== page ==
WASHINGTON — The coming generation of moon explorers should consider using lunar habitats as a test bed for future Mars missions, said a representative from the French space agency.
Erwan Beauvois, a space operations engineer with the National Centre for Space Studies, suggested that designers should work on designing an artificial ecosystem on the moon that would use bacteria, algae and other microorganisms to recycle air and waste and produce food. (Crewmembers on the International Space Station use a life support system instead that recycles water and oxygen but requires resupplies for items such as food.) Once the bioregenerative system is established on the moon, Beauvois argued, we should apply that same concept to the Red Planet.
"There's a long road leading to sustainability, but there are opportunities for technology transfer," Beauvois said here in his technology presentation on Oct. 23 at the International Astronautical Congress. "A good moon program is a good Mars program. If you think of the space program as a road map, it can be coherent, and it is pretty beneficial to do this."
NASA and several other space agencies and private companies are eyeing the moon as the next frontier for space exploration. As NASA plans to put humans on the surface by 2024, entities ranging from the Japan Aerospace Exploration Agency to private company Moon Express are discussing how to build settlements and land machines to work cooperatively, potentially building a new lunar economy in the process. NASA's eventual goal is to apply the lessons learned at the moon to launch human missions to Mars.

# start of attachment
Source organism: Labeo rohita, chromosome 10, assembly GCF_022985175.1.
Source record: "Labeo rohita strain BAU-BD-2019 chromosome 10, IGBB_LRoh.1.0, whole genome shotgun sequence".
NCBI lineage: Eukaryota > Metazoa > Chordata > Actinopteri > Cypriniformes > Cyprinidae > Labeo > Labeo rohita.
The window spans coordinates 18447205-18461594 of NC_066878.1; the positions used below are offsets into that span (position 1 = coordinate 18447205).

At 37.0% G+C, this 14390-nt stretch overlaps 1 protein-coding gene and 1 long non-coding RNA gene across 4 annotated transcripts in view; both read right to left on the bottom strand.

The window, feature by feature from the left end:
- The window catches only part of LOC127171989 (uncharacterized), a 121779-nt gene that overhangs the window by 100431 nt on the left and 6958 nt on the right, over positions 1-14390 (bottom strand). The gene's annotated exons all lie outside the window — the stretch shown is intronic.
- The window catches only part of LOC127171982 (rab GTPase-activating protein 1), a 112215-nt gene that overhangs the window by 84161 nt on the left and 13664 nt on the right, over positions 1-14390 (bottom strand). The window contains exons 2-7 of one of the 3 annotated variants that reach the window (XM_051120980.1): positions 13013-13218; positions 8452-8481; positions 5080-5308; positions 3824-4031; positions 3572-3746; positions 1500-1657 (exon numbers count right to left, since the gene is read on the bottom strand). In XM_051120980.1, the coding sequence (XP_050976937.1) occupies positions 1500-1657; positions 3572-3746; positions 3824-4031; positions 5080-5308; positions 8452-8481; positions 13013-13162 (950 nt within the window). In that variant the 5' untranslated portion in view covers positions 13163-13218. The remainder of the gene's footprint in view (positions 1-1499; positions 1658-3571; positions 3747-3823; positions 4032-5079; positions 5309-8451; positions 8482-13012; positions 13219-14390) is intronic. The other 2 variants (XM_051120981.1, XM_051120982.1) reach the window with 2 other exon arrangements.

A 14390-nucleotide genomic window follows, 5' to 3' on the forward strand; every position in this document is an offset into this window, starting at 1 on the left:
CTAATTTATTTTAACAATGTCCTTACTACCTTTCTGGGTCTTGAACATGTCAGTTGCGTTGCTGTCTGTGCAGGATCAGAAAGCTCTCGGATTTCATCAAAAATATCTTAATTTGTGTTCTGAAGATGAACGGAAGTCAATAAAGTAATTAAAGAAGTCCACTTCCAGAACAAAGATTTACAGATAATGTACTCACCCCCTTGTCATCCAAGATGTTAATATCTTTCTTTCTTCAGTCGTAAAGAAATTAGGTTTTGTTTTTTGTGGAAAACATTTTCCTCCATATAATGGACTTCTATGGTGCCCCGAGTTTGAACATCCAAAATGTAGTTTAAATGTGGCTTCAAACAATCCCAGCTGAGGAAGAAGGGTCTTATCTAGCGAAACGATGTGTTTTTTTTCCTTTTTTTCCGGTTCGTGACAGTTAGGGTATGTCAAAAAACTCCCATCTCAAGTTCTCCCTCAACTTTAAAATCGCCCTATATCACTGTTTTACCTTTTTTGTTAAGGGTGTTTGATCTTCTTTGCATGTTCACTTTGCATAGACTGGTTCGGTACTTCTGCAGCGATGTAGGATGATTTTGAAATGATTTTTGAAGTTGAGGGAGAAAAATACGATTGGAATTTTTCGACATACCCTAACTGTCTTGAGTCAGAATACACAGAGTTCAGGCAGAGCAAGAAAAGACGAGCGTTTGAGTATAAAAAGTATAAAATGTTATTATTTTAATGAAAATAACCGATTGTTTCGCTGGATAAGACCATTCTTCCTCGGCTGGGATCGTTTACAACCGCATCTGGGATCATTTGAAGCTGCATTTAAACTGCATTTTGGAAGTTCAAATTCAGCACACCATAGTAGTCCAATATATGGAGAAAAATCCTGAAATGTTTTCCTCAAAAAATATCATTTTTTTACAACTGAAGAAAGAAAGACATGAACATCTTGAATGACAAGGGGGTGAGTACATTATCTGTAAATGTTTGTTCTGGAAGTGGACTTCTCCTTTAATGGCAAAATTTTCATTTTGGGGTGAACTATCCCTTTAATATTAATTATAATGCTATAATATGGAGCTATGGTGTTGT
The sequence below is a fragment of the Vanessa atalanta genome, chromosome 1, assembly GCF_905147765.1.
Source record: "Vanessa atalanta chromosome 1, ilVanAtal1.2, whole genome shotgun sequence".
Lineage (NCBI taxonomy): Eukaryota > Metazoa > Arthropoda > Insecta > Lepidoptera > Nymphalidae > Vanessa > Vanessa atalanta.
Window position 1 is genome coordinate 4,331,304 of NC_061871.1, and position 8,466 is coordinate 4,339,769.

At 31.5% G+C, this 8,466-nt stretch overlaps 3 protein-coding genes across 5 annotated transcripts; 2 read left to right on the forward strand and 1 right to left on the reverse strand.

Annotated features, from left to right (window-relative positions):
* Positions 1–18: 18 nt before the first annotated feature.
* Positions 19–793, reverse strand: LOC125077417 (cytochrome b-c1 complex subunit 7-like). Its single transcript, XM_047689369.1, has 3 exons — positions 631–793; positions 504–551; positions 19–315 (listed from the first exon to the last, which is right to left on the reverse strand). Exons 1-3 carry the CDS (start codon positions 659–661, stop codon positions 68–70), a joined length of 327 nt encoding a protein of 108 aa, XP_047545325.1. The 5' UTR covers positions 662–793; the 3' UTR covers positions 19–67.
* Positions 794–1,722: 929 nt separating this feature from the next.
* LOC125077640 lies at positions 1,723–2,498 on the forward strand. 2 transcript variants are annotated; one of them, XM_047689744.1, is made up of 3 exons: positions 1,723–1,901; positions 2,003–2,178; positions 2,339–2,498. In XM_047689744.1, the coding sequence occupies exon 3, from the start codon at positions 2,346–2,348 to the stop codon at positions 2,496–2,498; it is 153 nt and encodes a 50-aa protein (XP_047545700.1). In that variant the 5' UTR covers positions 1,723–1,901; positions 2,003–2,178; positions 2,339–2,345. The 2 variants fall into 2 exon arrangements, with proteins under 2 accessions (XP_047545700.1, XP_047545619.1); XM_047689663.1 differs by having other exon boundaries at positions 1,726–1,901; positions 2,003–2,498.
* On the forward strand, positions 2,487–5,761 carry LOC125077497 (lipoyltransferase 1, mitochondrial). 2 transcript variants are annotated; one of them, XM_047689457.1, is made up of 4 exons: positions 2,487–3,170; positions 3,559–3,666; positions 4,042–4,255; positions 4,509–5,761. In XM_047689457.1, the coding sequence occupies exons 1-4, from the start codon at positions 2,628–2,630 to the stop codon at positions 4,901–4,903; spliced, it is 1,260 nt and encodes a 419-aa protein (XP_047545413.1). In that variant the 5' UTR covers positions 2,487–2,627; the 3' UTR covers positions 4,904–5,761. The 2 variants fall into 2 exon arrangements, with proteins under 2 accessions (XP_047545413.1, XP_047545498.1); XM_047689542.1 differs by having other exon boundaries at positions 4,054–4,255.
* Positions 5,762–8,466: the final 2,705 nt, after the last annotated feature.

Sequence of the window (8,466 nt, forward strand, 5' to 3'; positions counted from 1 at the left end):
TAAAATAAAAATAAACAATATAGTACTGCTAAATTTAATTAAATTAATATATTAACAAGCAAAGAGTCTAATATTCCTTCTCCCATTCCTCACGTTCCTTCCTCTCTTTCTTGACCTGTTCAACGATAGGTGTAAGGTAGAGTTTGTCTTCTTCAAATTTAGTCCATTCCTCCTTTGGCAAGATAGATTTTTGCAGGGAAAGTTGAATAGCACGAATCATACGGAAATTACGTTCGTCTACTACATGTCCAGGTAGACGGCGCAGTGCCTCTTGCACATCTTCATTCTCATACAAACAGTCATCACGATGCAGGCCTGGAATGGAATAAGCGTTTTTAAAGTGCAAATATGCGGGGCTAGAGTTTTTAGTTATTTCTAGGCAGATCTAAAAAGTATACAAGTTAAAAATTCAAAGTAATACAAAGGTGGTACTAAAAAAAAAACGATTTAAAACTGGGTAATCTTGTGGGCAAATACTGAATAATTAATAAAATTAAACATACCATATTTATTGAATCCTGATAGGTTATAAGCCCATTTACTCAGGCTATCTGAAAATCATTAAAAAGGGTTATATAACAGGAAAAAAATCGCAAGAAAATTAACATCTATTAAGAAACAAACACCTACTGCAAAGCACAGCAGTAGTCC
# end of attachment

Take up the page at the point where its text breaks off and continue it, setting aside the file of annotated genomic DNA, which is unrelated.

There are vast differences, of course, between the moon and Mars, Beauvois acknowledged. While both of these locations are rocky worlds, Mars has a thin atmosphere and weather, while the moon is a nearly airless body only disturbed by radiation and the occasional micrometeorite.
The differences mean that at Mars, parts of the Red Planet environment could be integrated into a bioregenerative life support system. For example, methane or water ice resources on Mars could augment the supplies astronauts bring with them.
So why test at the moon before going on to Mars? For one thing, Beauvois said that people at both locations have the same needs. Astronauts would need to figure out how to supply their own power, to find water and to use the resources available to build structures and to live and work on the surface.
Technologies that extract water from moon dust, for example, could be applied to the regolith on Mars. The same goes for processes such as 3D printing, which would likely use the lunar (or Martian) regolith to enhance the shielding or to assist with putting together the structure. Also, astronauts on the moon could test surface fission nuclear reactors to ensure they would be useful on Mars.
Beauvois also pointed to life support systems. He suggested that designs for inflatable and transparent structures from the moon could be exported to Mars, as long as those structures were adapted for the differences in air pressure on the two worlds. The technology for water recycling, for growing plants in low light and for using biofuels in engines could also be applied in both locations.
Working on the moon could allow researchers to answer questions — such as what species grow well in these environments — before shipping these technologies farther out in the solar system, where it is harder to make adjustments as you go along, he added.
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